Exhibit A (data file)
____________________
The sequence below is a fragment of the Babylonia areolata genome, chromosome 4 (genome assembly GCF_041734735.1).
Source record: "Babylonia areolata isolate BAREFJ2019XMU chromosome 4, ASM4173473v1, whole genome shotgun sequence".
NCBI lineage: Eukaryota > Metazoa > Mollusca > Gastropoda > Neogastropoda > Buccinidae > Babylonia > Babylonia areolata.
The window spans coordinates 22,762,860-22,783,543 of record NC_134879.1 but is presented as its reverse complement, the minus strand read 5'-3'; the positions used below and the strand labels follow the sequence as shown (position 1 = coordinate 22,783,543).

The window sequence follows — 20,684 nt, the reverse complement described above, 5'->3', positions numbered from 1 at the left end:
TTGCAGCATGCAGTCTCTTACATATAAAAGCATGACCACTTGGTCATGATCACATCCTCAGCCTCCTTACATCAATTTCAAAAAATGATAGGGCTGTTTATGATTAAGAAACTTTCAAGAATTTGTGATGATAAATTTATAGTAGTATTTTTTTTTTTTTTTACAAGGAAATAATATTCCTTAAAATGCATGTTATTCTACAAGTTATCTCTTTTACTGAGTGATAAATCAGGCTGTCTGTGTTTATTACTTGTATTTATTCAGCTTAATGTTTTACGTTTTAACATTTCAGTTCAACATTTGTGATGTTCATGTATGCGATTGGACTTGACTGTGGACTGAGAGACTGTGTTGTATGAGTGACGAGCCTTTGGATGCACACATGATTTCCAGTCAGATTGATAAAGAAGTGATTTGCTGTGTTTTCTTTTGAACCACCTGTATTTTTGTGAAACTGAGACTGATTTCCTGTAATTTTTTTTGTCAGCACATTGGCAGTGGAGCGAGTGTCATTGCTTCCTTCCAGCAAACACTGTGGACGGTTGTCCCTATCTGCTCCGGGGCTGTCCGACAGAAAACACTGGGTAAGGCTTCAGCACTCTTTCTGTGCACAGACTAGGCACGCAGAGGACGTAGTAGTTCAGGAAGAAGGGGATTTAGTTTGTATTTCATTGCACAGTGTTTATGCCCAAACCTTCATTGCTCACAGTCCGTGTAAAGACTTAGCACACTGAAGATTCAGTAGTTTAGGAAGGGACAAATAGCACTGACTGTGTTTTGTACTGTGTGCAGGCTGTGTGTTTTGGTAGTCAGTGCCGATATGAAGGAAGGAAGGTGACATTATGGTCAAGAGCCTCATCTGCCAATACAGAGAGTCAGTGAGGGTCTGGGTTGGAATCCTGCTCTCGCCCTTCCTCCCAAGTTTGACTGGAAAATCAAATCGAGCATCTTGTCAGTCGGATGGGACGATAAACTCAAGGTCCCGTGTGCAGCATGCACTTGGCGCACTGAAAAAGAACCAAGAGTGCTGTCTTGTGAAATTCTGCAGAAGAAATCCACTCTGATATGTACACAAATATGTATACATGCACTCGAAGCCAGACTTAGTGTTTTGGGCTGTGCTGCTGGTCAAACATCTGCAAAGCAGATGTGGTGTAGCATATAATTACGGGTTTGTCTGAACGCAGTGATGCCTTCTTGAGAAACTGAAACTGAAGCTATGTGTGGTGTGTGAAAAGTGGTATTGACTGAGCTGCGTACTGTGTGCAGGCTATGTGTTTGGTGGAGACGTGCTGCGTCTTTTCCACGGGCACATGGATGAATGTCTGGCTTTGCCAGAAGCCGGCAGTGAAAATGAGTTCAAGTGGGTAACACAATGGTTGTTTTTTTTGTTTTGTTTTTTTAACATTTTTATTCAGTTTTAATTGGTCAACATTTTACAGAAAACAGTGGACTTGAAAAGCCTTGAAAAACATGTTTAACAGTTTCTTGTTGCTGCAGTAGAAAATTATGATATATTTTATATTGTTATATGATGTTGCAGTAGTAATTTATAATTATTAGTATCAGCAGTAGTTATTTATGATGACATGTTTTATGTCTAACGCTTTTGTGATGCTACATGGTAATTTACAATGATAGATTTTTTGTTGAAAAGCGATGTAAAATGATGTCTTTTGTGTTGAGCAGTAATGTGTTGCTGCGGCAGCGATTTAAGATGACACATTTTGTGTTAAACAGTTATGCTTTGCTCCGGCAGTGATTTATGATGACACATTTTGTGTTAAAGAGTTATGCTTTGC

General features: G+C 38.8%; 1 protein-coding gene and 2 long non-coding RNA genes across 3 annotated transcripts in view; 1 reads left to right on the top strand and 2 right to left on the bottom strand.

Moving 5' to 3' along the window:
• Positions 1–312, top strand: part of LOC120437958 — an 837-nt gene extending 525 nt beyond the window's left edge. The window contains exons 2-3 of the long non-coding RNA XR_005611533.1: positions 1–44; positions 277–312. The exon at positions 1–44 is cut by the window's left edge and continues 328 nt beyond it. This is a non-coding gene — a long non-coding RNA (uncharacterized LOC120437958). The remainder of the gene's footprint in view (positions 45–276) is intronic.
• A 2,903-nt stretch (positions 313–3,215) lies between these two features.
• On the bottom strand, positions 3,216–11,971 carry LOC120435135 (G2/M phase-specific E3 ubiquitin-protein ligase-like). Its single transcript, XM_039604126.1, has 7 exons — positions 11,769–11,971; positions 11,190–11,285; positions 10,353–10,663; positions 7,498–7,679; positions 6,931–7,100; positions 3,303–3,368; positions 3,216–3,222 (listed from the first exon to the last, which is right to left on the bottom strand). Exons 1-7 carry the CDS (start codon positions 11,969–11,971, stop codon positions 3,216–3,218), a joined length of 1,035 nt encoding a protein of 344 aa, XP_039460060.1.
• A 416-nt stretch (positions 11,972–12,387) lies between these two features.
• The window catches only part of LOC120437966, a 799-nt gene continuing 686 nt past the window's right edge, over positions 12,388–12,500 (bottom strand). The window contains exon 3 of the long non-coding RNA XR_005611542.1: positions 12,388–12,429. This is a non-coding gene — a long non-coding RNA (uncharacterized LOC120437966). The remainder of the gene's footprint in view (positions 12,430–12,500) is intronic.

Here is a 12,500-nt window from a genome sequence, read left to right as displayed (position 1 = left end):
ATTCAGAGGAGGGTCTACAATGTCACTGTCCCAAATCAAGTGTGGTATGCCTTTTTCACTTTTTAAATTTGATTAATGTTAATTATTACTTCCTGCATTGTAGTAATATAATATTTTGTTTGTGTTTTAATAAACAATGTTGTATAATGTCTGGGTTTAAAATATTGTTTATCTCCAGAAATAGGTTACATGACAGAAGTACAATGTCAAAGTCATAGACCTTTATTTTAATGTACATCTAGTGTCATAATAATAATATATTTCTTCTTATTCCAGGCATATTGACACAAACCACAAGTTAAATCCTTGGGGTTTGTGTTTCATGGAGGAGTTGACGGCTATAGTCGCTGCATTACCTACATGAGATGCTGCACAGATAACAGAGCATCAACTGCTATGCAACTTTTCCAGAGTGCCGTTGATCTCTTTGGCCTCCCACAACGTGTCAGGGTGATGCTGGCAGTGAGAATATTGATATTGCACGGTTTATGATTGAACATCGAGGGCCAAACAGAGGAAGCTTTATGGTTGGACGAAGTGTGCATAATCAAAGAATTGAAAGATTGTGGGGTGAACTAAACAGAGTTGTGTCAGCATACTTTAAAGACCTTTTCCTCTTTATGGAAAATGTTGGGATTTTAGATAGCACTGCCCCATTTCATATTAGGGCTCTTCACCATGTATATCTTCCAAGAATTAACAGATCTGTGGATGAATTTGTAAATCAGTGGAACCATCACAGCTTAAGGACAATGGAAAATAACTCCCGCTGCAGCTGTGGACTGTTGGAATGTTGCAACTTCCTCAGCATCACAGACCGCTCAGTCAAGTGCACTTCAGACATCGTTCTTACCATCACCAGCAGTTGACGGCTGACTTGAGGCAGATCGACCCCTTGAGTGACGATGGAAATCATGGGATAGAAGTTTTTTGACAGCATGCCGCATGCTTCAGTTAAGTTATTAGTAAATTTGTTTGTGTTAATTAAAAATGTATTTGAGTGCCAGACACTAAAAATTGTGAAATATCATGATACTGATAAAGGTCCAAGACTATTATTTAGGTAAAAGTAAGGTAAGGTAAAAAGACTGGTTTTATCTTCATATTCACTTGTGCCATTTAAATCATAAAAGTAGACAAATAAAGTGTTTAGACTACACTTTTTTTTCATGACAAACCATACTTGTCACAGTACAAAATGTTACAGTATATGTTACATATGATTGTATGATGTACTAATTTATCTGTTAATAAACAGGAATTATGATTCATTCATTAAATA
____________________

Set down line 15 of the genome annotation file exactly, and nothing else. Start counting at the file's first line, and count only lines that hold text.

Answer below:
ATTCAGAGGAGGGTCTACAATGTCACTGTCCCAAATCAAGTGTGGTATGCCTTTTTCACTTTTTAAATTTGATTAATGTTAATTATTACTTCCTGCATTGTAGTAATATAATATTTTGTTTGTGTTTTAATAAACAATGTTGTATAATGTCTGGGTTTAAAATATTGTTTATCTCCAGAAATAGGTTACATGACAGAAGTACAATGTCAAAGTCATAGACCTTTATTTTAATGTACATCTAGTGTCATAATAATAATATATTTCTTCTTATTCCAGGCATATTGACACAAACCACAAGTTAAATCCTTGGGGTTTGTGTTTCATGGAGGAGTTGACGGCTATAGTCGCTGCATTACCTACATGAGATGCTGCACAGATAACAGAGCATCAACTGCTATGCAACTTTTCCAGAGTGCCGTTGATCTCTTTGGCCTCCCACAACGTGTCAGGGTGATGCTGGCAGTGAGAATATTGATATTGCACGGTTTATGATTGAACATCGAGGGCCAAACAGAGGAAGCTTTATGGTTGGACGAAGTGTGCATAATCAAAGAATTGAAAGATTGTGGGGTGAACTAAACAGAGTTGTGTCAGCATACTTTAAAGACCTTTTCCTCTTTATGGAAAATGTTGGGATTTTAGATAGCACTGCCCCATTTCATATTAGGGCTCTTCACCATGTATATCTTCCAAGAATTAACAGATCTGTGGATGAATTTGTAAATCAGTGGAACCATCACAGCTTAAGGACAATGGAAAATAACTCCCGCTGCAGCTGTGGACTGTTGGAATGTTGCAACTTCCTCAGCATCACAGACCGCTCAGTCAAGTGCACTTCAGACATCGTTCTTACCATCACCAGCAGTTGACGGCTGACTTGAGGCAGATCGACCCCTTGAGTGACGATGGAAATCATGGGATAGAAGTTTTTTGACAGCATGCCGCATGCTTCAGTTAAGTTATTAGTAAATTTGTTTGTGTTAATTAAAAATGTATTTGAGTGCCAGACACTAAAAATTGTGAAATATCATGATACTGATAAAGGTCCAAGACTATTATTTAGGTAAAAGTAAGGTAAGGTAAAAAGACTGGTTTTATCTTCATATTCACTTGTGCCATTTAAATCATAAAAGTAGACAAATAAAGTGTTTAGACTACACTTTTTTTTCATGACAAACCATACTTGTCACAGTACAAAATGTTACAGTATATGTTACATATGATTGTATGATGTACTAATTTATCTGTTAATAAACAGGAATTATGATTCATTCATTAAATA